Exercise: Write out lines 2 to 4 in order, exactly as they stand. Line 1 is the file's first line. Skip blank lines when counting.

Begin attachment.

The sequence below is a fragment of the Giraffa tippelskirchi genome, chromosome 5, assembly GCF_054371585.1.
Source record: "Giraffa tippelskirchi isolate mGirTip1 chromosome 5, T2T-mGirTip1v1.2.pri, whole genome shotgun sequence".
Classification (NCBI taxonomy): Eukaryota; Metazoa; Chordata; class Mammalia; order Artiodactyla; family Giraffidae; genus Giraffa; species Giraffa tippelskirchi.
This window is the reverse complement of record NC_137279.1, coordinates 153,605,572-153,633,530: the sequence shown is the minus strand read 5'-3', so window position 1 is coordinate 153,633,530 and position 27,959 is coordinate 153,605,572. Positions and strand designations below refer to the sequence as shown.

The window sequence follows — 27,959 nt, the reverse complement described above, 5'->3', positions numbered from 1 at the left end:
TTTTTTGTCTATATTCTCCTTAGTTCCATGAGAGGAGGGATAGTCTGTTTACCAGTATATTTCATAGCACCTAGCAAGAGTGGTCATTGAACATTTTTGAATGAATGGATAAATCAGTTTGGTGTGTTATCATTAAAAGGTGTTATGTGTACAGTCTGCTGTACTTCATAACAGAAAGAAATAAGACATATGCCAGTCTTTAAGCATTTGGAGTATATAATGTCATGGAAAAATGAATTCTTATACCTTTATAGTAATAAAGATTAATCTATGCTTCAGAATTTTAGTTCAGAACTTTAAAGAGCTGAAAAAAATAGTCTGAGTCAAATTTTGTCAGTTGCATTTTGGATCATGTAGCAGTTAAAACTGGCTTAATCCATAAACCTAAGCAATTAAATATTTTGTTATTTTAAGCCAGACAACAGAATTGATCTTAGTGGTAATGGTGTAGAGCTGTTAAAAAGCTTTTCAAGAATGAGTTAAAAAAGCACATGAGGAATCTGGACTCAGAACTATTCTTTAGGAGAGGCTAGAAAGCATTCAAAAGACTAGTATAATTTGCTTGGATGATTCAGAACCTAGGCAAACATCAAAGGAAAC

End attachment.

Source record: "Giraffa tippelskirchi isolate mGirTip1 chromosome 5, T2T-mGirTip1v1.2.pri, whole genome shotgun sequence".
Classification (NCBI taxonomy): Eukaryota; Metazoa; Chordata; class Mammalia; order Artiodactyla; family Giraffidae; genus Giraffa; species Giraffa tippelskirchi.
This window is the reverse complement of record NC_137279.1, coordinates 153,605,572-153,633,530: the sequence shown is the minus strand read 5'-3', so window position 1 is coordinate 153,633,530 and position 27,959 is coordinate 153,605,572. Positions and strand designations below refer to the sequence as shown.